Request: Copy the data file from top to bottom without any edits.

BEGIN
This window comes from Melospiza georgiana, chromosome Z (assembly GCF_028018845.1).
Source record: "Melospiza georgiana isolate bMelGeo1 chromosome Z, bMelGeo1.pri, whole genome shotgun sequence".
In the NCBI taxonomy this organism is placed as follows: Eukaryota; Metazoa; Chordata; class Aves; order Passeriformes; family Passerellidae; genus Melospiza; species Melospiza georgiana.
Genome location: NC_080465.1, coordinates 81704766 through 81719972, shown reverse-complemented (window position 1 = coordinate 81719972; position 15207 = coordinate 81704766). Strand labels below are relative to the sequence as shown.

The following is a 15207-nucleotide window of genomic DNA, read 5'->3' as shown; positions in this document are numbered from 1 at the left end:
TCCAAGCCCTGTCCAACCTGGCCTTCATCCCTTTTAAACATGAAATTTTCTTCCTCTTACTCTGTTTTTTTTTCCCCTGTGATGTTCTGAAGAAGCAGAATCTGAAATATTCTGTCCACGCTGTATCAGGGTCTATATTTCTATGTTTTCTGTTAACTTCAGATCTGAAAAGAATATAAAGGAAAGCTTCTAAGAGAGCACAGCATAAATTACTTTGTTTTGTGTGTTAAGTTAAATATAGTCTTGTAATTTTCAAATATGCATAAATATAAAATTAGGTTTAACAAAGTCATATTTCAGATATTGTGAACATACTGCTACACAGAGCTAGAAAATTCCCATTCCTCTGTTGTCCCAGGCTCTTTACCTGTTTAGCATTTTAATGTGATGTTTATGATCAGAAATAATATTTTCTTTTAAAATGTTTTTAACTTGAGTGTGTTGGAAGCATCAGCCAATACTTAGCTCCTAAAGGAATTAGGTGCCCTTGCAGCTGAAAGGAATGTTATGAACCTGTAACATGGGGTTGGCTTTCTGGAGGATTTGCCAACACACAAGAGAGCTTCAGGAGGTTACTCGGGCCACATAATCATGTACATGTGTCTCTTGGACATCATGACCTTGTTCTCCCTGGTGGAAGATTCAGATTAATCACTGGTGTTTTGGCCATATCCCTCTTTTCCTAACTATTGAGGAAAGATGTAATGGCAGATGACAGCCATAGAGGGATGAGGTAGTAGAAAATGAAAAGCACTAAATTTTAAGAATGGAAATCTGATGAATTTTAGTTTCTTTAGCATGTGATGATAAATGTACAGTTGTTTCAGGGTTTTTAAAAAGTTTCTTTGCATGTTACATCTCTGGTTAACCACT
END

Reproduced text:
This window comes from Melospiza georgiana, chromosome Z (assembly GCF_028018845.1).
Source record: "Melospiza georgiana isolate bMelGeo1 chromosome Z, bMelGeo1.pri, whole genome shotgun sequence".
In the NCBI taxonomy this organism is placed as follows: Eukaryota; Metazoa; Chordata; class Aves; order Passeriformes; family Passerellidae; genus Melospiza; species Melospiza georgiana.
Genome location: NC_080465.1, coordinates 81704766 through 81719972, shown reverse-complemented (window position 1 = coordinate 81719972; position 15207 = coordinate 81704766). Strand labels below are relative to the sequence as shown.

The following is a 15207-nucleotide window of genomic DNA, read 5'->3' as shown; positions in this document are numbered from 1 at the left end:
TCCAAGCCCTGTCCAACCTGGCCTTCATCCCTTTTAAACATGAAATTTTCTTCCTCTTACTCTGTTTTTTTTTCCCCTGTGATGTTCTGAAGAAGCAGAATCTGAAATATTCTGTCCACGCTGTATCAGGGTCTATATTTCTATGTTTTCTGTTAACTTCAGATCTGAAAAGAATATAAAGGAAAGCTTCTAAGAGAGCACAGCATAAATTACTTTGTTTTGTGTGTTAAGTTAAATATAGTCTTGTAATTTTCAAATATGCATAAATATAAAATTAGGTTTAACAAAGTCATATTTCAGATATTGTGAACATACTGCTACACAGAGCTAGAAAATTCCCATTCCTCTGTTGTCCCAGGCTCTTTACCTGTTTAGCATTTTAATGTGATGTTTATGATCAGAAATAATATTTTCTTTTAAAATGTTTTTAACTTGAGTGTGTTGGAAGCATCAGCCAATACTTAGCTCCTAAAGGAATTAGGTGCCCTTGCAGCTGAAAGGAATGTTATGAACCTGTAACATGGGGTTGGCTTTCTGGAGGATTTGCCAACACACAAGAGAGCTTCAGGAGGTTACTCGGGCCACATAATCATGTACATGTGTCTCTTGGACATCATGACCTTGTTCTCCCTGGTGGAAGATTCAGATTAATCACTGGTGTTTTGGCCATATCCCTCTTTTCCTAACTATTGAGGAAAGATGTAATGGCAGATGACAGCCATAGAGGGATGAGGTAGTAGAAAATGAAAAGCACTAAATTTTAAGAATGGAAATCTGATGAATTTTAGTTTCTTTAGCATGTGATGATAAATGTACAGTTGTTTCAGGGTTTTTAAAAAGTTTCTTTGCATGTTACATCTCTGGTTAACCACT